July | August 2017


What is Weatherization?
Weatherization is making improvements to a residence to improve energy efficiency using the most advanced technology available in the housing industry such as adding storm doors, adding weatherstripping around doors and windows, and replacing old windows with energy-efficient ones.
What is the Federal Weatherization Program?
The Weatherization Assistance Program was created in 1976 to assist low-income families who lack resources to invest in energy efficiency.
Who is Eligible for the Program?
Each year, 100,000 homes are weatherized through the program. Participants must meet income eligibility guidelines; however, homes of people who are elderly or disabled, families with children and those households with high energy burdens may receive priority. Renters are eligible, but must get approval from the property owner.
What are the Benefits of Weatherization?
Benefits typically equal $1.67 for every $1 invested. The average first-year energy savings is $350 per family. There is an average 32 percent reduction in gas space heating. Low-income households typically spend 17 percent of their total income on energy versus 4 percent for other households.
What are the Environmental Benefits?
There is a reduction of 1.79 tons in annual carbon dioxide emissions per home per year for weatherizing. The energy conservation resulting from the efforts of state and local agencies helps the U.S. reduce its dependence on foreign oil.
How is the Program Funded?
Congress appropriates money for the program. The Senate and House Interior Appropriations committees decide how much money to allocate to the program each year. In the 2009 fiscal year, $450 million was budgeted for the program.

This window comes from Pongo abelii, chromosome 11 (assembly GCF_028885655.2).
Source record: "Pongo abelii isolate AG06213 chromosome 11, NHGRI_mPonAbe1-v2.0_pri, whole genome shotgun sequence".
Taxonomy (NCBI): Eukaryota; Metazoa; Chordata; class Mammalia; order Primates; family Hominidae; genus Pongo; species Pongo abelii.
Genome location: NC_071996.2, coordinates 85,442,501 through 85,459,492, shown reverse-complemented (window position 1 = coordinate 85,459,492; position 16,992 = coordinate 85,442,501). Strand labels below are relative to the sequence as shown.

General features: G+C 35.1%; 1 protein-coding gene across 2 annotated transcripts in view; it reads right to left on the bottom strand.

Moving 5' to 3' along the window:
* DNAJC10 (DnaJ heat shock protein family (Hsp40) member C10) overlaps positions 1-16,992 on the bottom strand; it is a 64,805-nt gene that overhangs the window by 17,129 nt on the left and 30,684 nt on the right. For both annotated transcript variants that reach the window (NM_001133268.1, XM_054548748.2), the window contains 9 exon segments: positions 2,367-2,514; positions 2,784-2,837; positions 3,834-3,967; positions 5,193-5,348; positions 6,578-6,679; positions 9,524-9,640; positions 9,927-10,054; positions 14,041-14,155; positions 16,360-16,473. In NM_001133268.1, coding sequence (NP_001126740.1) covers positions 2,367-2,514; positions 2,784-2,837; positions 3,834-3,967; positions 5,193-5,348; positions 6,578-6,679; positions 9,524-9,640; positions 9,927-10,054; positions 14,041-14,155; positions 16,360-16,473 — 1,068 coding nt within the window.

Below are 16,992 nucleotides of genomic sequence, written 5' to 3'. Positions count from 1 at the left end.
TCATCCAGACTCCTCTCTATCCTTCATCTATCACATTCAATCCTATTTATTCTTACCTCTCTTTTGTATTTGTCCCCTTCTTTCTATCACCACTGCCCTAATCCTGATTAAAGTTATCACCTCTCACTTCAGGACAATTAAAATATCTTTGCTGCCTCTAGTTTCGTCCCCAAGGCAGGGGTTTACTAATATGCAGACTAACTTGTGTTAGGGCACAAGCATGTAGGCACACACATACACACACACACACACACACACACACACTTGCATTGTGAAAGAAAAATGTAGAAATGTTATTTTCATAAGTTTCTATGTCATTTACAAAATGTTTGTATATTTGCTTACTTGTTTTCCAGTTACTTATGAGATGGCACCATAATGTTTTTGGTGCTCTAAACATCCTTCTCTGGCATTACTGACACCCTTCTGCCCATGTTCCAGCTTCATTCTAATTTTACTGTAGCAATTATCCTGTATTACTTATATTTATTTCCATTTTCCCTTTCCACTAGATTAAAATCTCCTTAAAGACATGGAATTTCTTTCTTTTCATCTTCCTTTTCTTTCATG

Who Implements Weatherization?
Money is distributed from the U.S. Department of Energy to the energy offices in the 50 states, Washington, D.C., U.S. territories and Native American tribal organizations. It’s then distributed to more than 900 local organizations that perform the work.
Did the Recovery Act Include Funding for Weatherization?
The Recovery Act included about $5 billion to improve energy efficiency for nearly 590,000 residences. The department awarded $4.73 billion in grants to all 50 states, five territories, Washington, D.C., and two Native American tribes.
Why was Weatherization Included in the Recovery Act?
These projects were anticipated to create jobs immediately because they rely on the existing Federal Weatherization Program. Federal funding for the weatherization program typically creates 52 direct jobs for every $1 million of funding.
How Did the Recovery Act Funding Impact the Program?
As of December 2009, grantees had been authorized to spend up to 50 percent of the awarded funds, with additional money to be provided based on performance. Weatherization goals increased significantly, rising from 104,000 in 2009 to 586,015 housing units over the three-year life of the Recovery Act.
Have States Met the Goals of the Recovery Act Funding for Weatherization?
As of February 2010, the one-year anniversary of the Recovery Act, only $386.2 million (less than 8 percent) of the total award had been drawn by grantees for weatherization work. Grant recipients fell significantly short of goals to weatherize homes.


Source: U.S. Department of Energy / Energy Efficiency and Renewable Energy
Weatherization Assistance Program Technical Assistance Center